Driven to help others: Zionsville teenager raises thousands of dollars for Arthritis Foundation through car show


A Zionsville teenager is making a difference for kids diagnosed with juvenile arthritis.

Cameron Miller, a 16-year-old Zionsville Community High School rising sophomore, has raised more than $15,000 this year to benefit the Arthritis Foundation. He was diagnosed with juvenile arthritis at age 6, affecting his jaw, knees and ankles.

Cameron participated in his eighth Walk to Cure Arthritis event in Indianapolis April 26. But this year, he raised even more funds by presenting a car show in Westfield’s Motor District April 13.

cameron car show winners
Cameron Miller picked the top three winners at the car show in April. (Photo courtesy of Lonnie Miller)

“We’ve been talking about it for a few years, and we just got around to it this year because I love cars,” Cameron said. “We hosted it at the Motor District in Westfield. For the car show, we had stuff set up inside the garage and then we had all the cars set up outside. At the end, I had to go around and pick my top three cars.”

Cameron’s father Lonnie Miller said the car show helped raise $4,000 to add to Cameron’s donations for 2024. In addition to the car show funds, Cameron raised $11,318 for this year’s walk, surpassing his goal of $10,000.

Since he began fundraising in elementary school, Cameron has raised more than $38,000 for the Arthritis Foundation.

Lonnie Miller said Cameron’s diagnosis was difficult for the family. He said the Arthritis Foundation has been a tremendous help when it comes to understanding Cameron’s disease and finding resources for Cameron’s needs.

The family said it took several doctors to figure out what was ailing Cameron 10 years ago, but once they had a diagnosis, he was put on Humira — an injectable biologic immunosuppressive drug.

“When he was first diagnosed, we thought, ‘Oh, I guess he’ll take some aspirin,’” Miller said. “That’s not how it works. I didn’t realize the severity of it. There are different levels to it. We went to a function in Indianapolis, a conference, and all these people came in from the foundation. They do things like this — they bring in people who might not be able to afford to come to the conference otherwise to learn from doctors and go to seminars. We were shocked at how many kids are in wheelchairs and on crutches.”

Miller said he and his wife, Cloe Miller, made connections with Riley Hospital for Children and the Arthritis Foundation. The money that Cameron raises goes not just to research, but to helping others make those kinds of connections as well.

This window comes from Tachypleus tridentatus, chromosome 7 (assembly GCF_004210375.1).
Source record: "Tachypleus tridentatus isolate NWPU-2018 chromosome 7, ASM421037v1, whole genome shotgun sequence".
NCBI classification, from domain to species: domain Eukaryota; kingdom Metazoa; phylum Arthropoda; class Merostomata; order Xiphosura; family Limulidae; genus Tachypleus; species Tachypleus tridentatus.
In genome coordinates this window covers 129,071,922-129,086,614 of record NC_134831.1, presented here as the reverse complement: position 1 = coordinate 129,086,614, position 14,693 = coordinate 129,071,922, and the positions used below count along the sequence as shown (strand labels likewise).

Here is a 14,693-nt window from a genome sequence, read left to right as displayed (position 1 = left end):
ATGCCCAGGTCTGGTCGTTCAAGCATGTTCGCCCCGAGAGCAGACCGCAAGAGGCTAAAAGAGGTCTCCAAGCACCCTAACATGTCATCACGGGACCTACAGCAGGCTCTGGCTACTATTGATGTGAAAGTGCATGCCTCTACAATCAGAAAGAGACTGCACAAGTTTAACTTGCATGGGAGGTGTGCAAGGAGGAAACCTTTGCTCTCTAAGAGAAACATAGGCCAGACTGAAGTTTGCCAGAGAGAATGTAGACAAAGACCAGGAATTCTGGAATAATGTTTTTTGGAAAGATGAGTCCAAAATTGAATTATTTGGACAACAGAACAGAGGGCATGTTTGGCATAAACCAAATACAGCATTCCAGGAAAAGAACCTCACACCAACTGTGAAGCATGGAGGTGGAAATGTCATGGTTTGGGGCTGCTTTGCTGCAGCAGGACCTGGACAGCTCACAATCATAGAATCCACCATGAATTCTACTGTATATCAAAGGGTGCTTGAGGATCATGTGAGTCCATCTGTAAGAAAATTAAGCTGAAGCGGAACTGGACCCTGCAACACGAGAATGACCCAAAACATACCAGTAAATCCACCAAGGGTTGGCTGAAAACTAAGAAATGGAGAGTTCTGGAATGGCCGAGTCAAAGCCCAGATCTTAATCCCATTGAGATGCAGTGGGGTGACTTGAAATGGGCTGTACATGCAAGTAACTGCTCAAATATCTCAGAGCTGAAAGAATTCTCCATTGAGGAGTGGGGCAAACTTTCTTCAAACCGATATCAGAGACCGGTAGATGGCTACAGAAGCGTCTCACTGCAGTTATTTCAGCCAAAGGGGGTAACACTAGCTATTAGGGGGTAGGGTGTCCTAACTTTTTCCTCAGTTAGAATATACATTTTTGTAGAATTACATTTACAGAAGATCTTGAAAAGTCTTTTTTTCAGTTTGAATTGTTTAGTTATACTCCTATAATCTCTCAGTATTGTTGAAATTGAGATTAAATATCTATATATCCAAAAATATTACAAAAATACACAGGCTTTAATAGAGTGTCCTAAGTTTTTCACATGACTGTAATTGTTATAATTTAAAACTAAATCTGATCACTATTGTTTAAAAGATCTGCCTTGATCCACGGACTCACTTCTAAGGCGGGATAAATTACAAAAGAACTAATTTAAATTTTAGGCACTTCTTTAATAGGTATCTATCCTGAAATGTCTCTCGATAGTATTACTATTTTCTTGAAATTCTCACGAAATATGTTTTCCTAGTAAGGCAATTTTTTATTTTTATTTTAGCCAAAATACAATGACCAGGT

“You find out later after attending all these events, the last 15 years have been a breakthrough,” Miller said. “Fortunately, these (medications) can really help kids and adults. It’s really helped him. His jaw has been good. The damage is done, the doctors told us, but he doesn’t have any pain and it’s stopped it in its tracks. His doctors are really pleased.”

Miller also said although the disease meant that Cameron would have some limitations, he hasn’t let it slow him down.

“He had his fair share of difficulties, but we were always able to keep him active, he played basketball and things like that,” Miller said. “Sometimes, he had swelling that would make it difficult but he was able to manage it pretty well.”

Cameron progressed so well with treatment that he’s no longer on prescription medication.

“I’ve been in remission for over a year,” he said.

Cameron also said he enjoys having a voice when it comes to spreading the word about juvenile arthritis and raising money for research and, hopefully, a cure.

“It’s really cool to be able to represent the Arthritis Foundation. I thought (the car show) was going to be a lot more work than it was, but (the Motor District) made it really easy,” Cameron said. “I’m not big on public speaking but I do have to (sometimes) and I’m OK with that. I try to give people hope, especially the younger kids who have been recently diagnosed and they’re scared. I know what it’s like to go into the hospital for the first time. I just want to give them hope.”

cameron with cars
Cameron Miller said he wanted to host a car show as a fundraiser because he enjoys classic cars. (Photo courtesy of Lonnie Miller)


Juvenile arthritis refers to rheumatic diseases in children aged 16 and younger, according to the Arthritis Foundation.

Rheumatic diseases are not the same in children as they are in adults — these diseases have many distinctions and are treated differently.

Juvenile idiopathic arthritis, previously known as juvenile rheumatoid arthritis, is the most common form of rheumatic disease in children. Additional forms of rheumatic disease include juvenile myositis, juvenile lupus, juvenile scleroderma, vasculitis and fibromyalgia

While the exact causes of juvenile arthritis are unknown, researchers believe that certain genes may cause juvenile arthritis when activated by a virus, bacteria or other external factors. There is no evidence that foods, toxins, allergies or lack of vitamins cause the disease.

Although there is no cure, remission can be achieved with early diagnosis and aggressive treatment.

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